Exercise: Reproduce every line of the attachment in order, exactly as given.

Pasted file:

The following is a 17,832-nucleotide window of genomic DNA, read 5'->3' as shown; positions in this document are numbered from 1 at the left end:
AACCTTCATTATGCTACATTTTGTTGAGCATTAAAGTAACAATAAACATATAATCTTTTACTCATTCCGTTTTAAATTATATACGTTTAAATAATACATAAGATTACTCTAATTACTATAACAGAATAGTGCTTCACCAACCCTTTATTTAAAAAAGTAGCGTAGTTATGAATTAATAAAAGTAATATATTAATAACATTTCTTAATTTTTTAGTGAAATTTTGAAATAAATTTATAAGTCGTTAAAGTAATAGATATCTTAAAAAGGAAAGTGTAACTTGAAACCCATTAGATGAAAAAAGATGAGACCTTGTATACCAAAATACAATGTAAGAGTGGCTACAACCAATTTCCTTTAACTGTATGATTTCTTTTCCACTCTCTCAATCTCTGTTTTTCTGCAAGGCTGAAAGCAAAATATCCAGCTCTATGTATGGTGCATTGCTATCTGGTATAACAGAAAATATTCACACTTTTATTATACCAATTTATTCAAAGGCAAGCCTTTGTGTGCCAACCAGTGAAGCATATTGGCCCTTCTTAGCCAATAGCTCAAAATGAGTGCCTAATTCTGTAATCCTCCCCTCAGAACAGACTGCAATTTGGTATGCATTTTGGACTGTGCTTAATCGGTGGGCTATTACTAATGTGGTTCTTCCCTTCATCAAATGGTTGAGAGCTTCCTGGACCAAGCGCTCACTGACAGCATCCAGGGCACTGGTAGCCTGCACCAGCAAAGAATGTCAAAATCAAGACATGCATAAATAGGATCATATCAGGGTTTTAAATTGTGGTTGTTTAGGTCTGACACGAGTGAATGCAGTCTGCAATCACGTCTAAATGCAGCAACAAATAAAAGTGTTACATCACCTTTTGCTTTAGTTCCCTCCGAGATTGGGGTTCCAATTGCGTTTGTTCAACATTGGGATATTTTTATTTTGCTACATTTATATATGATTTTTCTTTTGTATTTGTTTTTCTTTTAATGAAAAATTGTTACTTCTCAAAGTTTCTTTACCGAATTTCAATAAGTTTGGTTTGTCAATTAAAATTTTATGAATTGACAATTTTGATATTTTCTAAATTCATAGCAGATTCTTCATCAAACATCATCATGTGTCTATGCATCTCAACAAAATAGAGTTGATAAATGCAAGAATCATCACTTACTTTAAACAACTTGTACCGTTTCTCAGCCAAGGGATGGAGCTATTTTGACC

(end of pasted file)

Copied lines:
The following is a 17,832-nucleotide window of genomic DNA, read 5'->3' as shown; positions in this document are numbered from 1 at the left end:
AACCTTCATTATGCTACATTTTGTTGAGCATTAAAGTAACAATAAACATATAATCTTTTACTCATTCCGTTTTAAATTATATACGTTTAAATAATACATAAGATTACTCTAATTACTATAACAGAATAGTGCTTCACCAACCCTTTATTTAAAAAAGTAGCGTAGTTATGAATTAATAAAAGTAATATATTAATAACATTTCTTAATTTTTTAGTGAAATTTTGAAATAAATTTATAAGTCGTTAAAGTAATAGATATCTTAAAAAGGAAAGTGTAACTTGAAACCCATTAGATGAAAAAAGATGAGACCTTGTATACCAAAATACAATGTAAGAGTGGCTACAACCAATTTCCTTTAACTGTATGATTTCTTTTCCACTCTCTCAATCTCTGTTTTTCTGCAAGGCTGAAAGCAAAATATCCAGCTCTATGTATGGTGCATTGCTATCTGGTATAACAGAAAATATTCACACTTTTATTATACCAATTTATTCAAAGGCAAGCCTTTGTGTGCCAACCAGTGAAGCATATTGGCCCTTCTTAGCCAATAGCTCAAAATGAGTGCCTAATTCTGTAATCCTCCCCTCAGAACAGACTGCAATTTGGTATGCATTTTGGACTGTGCTTAATCGGTGGGCTATTACTAATGTGGTTCTTCCCTTCATCAAATGGTTGAGAGCTTCCTGGACCAAGCGCTCACTGACAGCATCCAGGGCACTGGTAGCCTGCACCAGCAAAGAATGTCAAAATCAAGACATGCATAAATAGGATCATATCAGGGTTTTAAATTGTGGTTGTTTAGGTCTGACACGAGTGAATGCAGTCTGCAATCACGTCTAAATGCAGCAACAAATAAAAGTGTTACATCACCTTTTGCTTTAGTTCCCTCCGAGATTGGGGTTCCAATTGCGTTTGTTCAACATTGGGATATTTTTATTTTGCTACATTTATATATGATTTTTCTTTTGTATTTGTTTTTCTTTTAATGAAAAATTGTTACTTCTCAAAGTTTCTTTACCGAATTTCAATAAGTTTGGTTTGTCAATTAAAATTTTATGAATTGACAATTTTGATATTTTCTAAATTCATAGCAGATTCTTCATCAAACATCATCATGTGTCTATGCATCTCAACAAAATAGAGTTGATAAATGCAAGAATCATCACTTACTTTAAACAACTTGTACCGTTTCTCAGCCAAGGGATGGAGCTATTTTGACC